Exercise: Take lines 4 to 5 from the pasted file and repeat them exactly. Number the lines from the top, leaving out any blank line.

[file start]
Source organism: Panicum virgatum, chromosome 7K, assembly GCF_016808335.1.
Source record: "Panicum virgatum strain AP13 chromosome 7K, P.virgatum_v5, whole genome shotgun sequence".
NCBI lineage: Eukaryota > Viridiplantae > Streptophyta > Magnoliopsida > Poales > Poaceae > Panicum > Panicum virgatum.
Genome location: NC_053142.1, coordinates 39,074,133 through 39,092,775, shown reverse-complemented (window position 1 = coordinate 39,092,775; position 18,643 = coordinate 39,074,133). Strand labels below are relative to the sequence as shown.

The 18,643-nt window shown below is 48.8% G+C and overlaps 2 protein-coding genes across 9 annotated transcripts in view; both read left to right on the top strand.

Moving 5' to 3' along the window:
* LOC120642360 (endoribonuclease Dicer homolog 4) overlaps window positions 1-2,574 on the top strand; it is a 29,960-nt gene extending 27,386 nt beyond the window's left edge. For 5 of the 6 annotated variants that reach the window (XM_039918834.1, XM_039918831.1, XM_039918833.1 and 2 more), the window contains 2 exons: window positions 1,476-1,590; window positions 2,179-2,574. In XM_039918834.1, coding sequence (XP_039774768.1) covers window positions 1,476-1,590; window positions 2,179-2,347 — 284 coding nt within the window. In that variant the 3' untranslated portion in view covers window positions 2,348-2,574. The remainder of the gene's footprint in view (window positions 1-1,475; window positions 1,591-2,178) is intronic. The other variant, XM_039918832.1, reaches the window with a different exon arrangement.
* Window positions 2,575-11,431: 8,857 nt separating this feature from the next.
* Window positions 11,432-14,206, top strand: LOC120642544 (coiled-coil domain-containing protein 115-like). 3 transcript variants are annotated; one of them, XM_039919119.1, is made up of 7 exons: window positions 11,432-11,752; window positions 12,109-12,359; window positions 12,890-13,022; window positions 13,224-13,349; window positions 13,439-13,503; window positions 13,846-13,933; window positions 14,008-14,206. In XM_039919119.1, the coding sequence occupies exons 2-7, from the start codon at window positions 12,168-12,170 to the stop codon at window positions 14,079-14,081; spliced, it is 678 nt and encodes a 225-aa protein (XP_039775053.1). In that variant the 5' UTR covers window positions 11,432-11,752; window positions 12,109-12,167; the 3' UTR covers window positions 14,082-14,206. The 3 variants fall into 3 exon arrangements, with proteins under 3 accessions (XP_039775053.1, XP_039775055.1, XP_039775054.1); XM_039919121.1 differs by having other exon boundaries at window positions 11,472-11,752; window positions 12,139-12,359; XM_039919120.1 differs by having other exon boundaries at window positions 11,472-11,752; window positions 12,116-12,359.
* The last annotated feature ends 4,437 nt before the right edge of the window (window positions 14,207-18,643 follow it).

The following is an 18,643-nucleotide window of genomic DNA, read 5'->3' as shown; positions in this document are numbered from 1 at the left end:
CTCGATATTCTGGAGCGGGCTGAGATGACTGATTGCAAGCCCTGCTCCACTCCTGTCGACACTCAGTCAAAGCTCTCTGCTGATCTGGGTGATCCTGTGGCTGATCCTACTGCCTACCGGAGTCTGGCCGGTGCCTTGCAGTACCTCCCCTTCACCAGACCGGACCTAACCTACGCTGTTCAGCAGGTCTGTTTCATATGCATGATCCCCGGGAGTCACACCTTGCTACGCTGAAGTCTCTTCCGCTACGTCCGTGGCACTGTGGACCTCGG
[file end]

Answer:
Genome location: NC_053142.1, coordinates 39,074,133 through 39,092,775, shown reverse-complemented (window position 1 = coordinate 39,092,775; position 18,643 = coordinate 39,074,133). Strand labels below are relative to the sequence as shown.

The 18,643-nt window shown below is 48.8% G+C and overlaps 2 protein-coding genes across 9 annotated transcripts in view; both read left to right on the top strand.